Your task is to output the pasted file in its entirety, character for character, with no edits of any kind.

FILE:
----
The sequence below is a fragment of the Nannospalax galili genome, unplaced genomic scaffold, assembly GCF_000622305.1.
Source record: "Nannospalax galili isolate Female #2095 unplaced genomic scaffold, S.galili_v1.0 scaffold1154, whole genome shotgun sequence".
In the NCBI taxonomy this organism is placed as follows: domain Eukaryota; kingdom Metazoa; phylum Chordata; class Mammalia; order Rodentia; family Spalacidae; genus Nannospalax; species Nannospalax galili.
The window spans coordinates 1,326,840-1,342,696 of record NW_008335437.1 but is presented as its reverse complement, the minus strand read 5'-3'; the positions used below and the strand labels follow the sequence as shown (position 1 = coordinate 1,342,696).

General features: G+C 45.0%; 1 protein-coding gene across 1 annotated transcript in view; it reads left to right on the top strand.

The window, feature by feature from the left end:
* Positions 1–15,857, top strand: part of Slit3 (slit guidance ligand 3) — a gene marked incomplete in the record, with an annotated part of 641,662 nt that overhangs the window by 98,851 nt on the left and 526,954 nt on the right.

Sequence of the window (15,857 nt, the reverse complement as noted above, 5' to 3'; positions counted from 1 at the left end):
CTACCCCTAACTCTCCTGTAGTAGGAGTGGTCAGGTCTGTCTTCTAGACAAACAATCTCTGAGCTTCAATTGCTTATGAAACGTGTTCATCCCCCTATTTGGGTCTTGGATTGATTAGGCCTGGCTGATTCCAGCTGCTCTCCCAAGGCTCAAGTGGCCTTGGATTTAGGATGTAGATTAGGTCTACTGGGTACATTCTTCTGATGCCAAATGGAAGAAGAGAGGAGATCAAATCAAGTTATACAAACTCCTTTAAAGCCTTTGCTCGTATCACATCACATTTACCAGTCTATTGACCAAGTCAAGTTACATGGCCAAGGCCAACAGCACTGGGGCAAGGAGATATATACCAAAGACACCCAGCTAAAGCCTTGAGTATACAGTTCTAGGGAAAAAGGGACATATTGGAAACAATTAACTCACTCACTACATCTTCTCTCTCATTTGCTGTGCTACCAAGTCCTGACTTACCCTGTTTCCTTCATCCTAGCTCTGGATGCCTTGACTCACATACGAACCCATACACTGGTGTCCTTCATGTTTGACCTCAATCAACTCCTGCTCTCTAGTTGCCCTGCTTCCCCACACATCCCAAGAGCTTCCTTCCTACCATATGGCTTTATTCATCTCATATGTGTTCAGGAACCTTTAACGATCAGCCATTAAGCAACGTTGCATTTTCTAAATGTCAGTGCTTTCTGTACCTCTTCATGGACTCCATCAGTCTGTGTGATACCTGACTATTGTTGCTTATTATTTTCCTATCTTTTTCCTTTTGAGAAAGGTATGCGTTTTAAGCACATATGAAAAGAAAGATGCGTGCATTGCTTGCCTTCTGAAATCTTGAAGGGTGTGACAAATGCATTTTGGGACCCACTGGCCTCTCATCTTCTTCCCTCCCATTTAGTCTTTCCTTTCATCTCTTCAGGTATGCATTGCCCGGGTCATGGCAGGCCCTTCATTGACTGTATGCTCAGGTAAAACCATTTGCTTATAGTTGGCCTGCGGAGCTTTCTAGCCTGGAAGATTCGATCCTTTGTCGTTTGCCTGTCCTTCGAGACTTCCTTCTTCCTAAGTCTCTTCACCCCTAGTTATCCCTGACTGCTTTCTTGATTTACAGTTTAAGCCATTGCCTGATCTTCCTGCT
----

The sequence below is a fragment of the Nannospalax galili genome, unplaced genomic scaffold, assembly GCF_000622305.1.
Source record: "Nannospalax galili isolate Female #2095 unplaced genomic scaffold, S.galili_v1.0 scaffold1154, whole genome shotgun sequence".
In the NCBI taxonomy this organism is placed as follows: domain Eukaryota; kingdom Metazoa; phylum Chordata; class Mammalia; order Rodentia; family Spalacidae; genus Nannospalax; species Nannospalax galili.
The window spans coordinates 1,326,840-1,342,696 of record NW_008335437.1 but is presented as its reverse complement, the minus strand read 5'-3'; the positions used below and the strand labels follow the sequence as shown (position 1 = coordinate 1,342,696).

General features: G+C 45.0%; 1 protein-coding gene across 1 annotated transcript in view; it reads left to right on the top strand.

The window, feature by feature from the left end:
* Positions 1–15,857, top strand: part of Slit3 (slit guidance ligand 3) — a gene marked incomplete in the record, with an annotated part of 641,662 nt that overhangs the window by 98,851 nt on the left and 526,954 nt on the right.

Sequence of the window (15,857 nt, the reverse complement as noted above, 5' to 3'; positions counted from 1 at the left end):
CTACCCCTAACTCTCCTGTAGTAGGAGTGGTCAGGTCTGTCTTCTAGACAAACAATCTCTGAGCTTCAATTGCTTATGAAACGTGTTCATCCCCCTATTTGGGTCTTGGATTGATTAGGCCTGGCTGATTCCAGCTGCTCTCCCAAGGCTCAAGTGGCCTTGGATTTAGGATGTAGATTAGGTCTACTGGGTACATTCTTCTGATGCCAAATGGAAGAAGAGAGGAGATCAAATCAAGTTATACAAACTCCTTTAAAGCCTTTGCTCGTATCACATCACATTTACCAGTCTATTGACCAAGTCAAGTTACATGGCCAAGGCCAACAGCACTGGGGCAAGGAGATATATACCAAAGACACCCAGCTAAAGCCTTGAGTATACAGTTCTAGGGAAAAAGGGACATATTGGAAACAATTAACTCACTCACTACATCTTCTCTCTCATTTGCTGTGCTACCAAGTCCTGACTTACCCTGTTTCCTTCATCCTAGCTCTGGATGCCTTGACTCACATACGAACCCATACACTGGTGTCCTTCATGTTTGACCTCAATCAACTCCTGCTCTCTAGTTGCCCTGCTTCCCCACACATCCCAAGAGCTTCCTTCCTACCATATGGCTTTATTCATCTCATATGTGTTCAGGAACCTTTAACGATCAGCCATTAAGCAACGTTGCATTTTCTAAATGTCAGTGCTTTCTGTACCTCTTCATGGACTCCATCAGTCTGTGTGATACCTGACTATTGTTGCTTATTATTTTCCTATCTTTTTCCTTTTGAGAAAGGTATGCGTTTTAAGCACATATGAAAAGAAAGATGCGTGCATTGCTTGCCTTCTGAAATCTTGAAGGGTGTGACAAATGCATTTTGGGACCCACTGGCCTCTCATCTTCTTCCCTCCCATTTAGTCTTTCCTTTCATCTCTTCAGGTATGCATTGCCCGGGTCATGGCAGGCCCTTCATTGACTGTATGCTCAGGTAAAACCATTTGCTTATAGTTGGCCTGCGGAGCTTTCTAGCCTGGAAGATTCGATCCTTTGTCGTTTGCCTGTCCTTCGAGACTTCCTTCTTCCTAAGTCTCTTCACCCCTAGTTATCCCTGACTGCTTTCTTGATTTACAGTTTAAGCCATTGCCTGATCTTCCTGCT